On March 14 the Committee to Protect Journalists released its annual worldwide
report “Attacks on the Press in 2004”.
The last year, CPJ stresses, is characterized by several alarming trends. In
particular, in 2004 the greatest number of journalists killed was recorded –
56, of which 36 were murdered. Only in 9 cases were the criminals punished.
Iraq was the most dangerous place for the representatives of the “fourth estate”,
with 23 journalists killed in the line of duty. Of the 122 imprisoned journalists
in 2004 74 were charged with “antistate activities”: everywhere, from China
to Cuba, they were accused of sedition, subversion, divulging state secrets
and working against the interests of the state. Attention was also drawn to
a case from the USA, where for the first time in three years a media representative
was punished for the refusal to identify the source. The reporter of WJAR-TV
(Providence, RI) Jim Taricani was sentenced to six months of home confinement.
As a positive precedent for the decriminalization of libel and insult and therefore,
for the strengthening of guarantees of the freedom of expression, the decision
of Inter-American Court of Human Rights to overturn the criminal defamation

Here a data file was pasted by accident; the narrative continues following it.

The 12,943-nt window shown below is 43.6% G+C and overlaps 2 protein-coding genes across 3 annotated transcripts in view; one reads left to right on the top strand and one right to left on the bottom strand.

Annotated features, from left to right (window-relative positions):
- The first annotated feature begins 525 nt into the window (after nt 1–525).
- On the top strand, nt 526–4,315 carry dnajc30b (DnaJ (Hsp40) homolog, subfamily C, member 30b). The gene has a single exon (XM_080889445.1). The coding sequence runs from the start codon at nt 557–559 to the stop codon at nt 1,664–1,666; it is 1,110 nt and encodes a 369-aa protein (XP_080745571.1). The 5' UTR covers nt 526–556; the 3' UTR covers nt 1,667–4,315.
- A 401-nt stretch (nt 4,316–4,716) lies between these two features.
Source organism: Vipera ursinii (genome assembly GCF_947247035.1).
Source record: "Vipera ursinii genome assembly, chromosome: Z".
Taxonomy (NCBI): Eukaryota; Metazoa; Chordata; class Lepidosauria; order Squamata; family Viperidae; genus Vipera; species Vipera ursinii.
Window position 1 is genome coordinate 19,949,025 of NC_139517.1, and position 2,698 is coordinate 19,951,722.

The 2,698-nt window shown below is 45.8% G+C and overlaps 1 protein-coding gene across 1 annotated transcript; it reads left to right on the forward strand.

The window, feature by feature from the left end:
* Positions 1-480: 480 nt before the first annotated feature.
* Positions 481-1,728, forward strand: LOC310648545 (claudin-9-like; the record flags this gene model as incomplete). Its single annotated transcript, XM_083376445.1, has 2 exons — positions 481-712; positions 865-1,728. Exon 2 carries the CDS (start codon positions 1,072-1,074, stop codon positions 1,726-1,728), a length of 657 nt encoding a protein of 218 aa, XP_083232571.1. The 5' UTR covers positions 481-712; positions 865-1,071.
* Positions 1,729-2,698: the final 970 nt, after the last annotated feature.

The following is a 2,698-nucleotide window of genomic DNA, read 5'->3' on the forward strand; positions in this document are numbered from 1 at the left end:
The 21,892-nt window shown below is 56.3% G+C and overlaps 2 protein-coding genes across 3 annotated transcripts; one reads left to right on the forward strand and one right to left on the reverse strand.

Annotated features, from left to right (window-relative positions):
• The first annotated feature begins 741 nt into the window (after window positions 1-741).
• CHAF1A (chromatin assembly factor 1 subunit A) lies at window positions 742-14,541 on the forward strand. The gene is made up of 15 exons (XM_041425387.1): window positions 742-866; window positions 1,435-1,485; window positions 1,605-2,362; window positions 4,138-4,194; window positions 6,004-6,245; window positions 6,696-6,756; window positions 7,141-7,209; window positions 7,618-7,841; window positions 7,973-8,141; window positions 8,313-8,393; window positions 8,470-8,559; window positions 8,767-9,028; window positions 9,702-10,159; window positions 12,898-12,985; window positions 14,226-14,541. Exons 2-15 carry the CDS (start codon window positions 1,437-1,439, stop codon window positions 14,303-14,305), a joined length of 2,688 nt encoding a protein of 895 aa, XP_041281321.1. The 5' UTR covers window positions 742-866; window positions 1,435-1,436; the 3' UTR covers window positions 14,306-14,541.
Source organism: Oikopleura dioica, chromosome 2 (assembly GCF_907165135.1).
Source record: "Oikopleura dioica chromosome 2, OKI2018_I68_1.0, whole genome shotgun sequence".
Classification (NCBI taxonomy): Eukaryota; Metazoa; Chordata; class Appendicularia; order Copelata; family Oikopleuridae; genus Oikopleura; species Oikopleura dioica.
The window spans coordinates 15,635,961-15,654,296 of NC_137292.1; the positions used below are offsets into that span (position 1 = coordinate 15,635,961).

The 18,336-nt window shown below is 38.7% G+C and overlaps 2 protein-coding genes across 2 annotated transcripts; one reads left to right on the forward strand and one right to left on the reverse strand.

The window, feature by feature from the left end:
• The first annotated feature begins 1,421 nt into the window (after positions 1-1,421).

conviction of a Costa Rican reporter was mentioned.
As to the post-Soviet countries, in the opinion of CPJ, press conditions are
deteriorating badly throughout Russia and most of the other former Soviet Republics,
except Latvia, Lithuania and Estonia, where strong press freedom traditions
have been established. “Developments in Ukraine offer hope, but elsewhere the
press operates with less freedom than it did in the closing years of Soviet
communism”, the report stresses.
In the section of the report on Armenia it is noted that the government failed
to protect journalists during the demonstrations in April, and “in some cases,
authorities were directly involved in attacks on the press”. Among the specific
examples of attacks on press the report lists the events of April 5 and April
13, 2004. “The impunity surrounding these attacks made journalists more vulnerable”,
CPJ thinks, illustrating this point by another case of violence against the
photojournalist on August 24, 2004 in Tsaghkadzor.
Speaking of the broadcast media, the CPJ experts noted that “television coverage
of the spring opposition rallies and other politically sensitive issues favored”
RA President Robert Kocharian, “who ensured that TV stations remained in the
hands of government supporters or those who would not criticize his policies”.
The report also tells about the situation and developments with regard to deprivation
of “A1+” of air – “an independent and influential TV station that has sharply
criticized government policies”.
“Unlike television, the print media enjoy greater autonomy from government
control, but most publications are controlled by political parties and wealthy
businessmen, compromising their editorial independence and professional standards”,
the report says.
CPJ also pays attention to the continuing negligence of Armenian authorities
towards the appeals of journalistic associations, Council of Europe and OSCE
on decriminalization of libel and insult.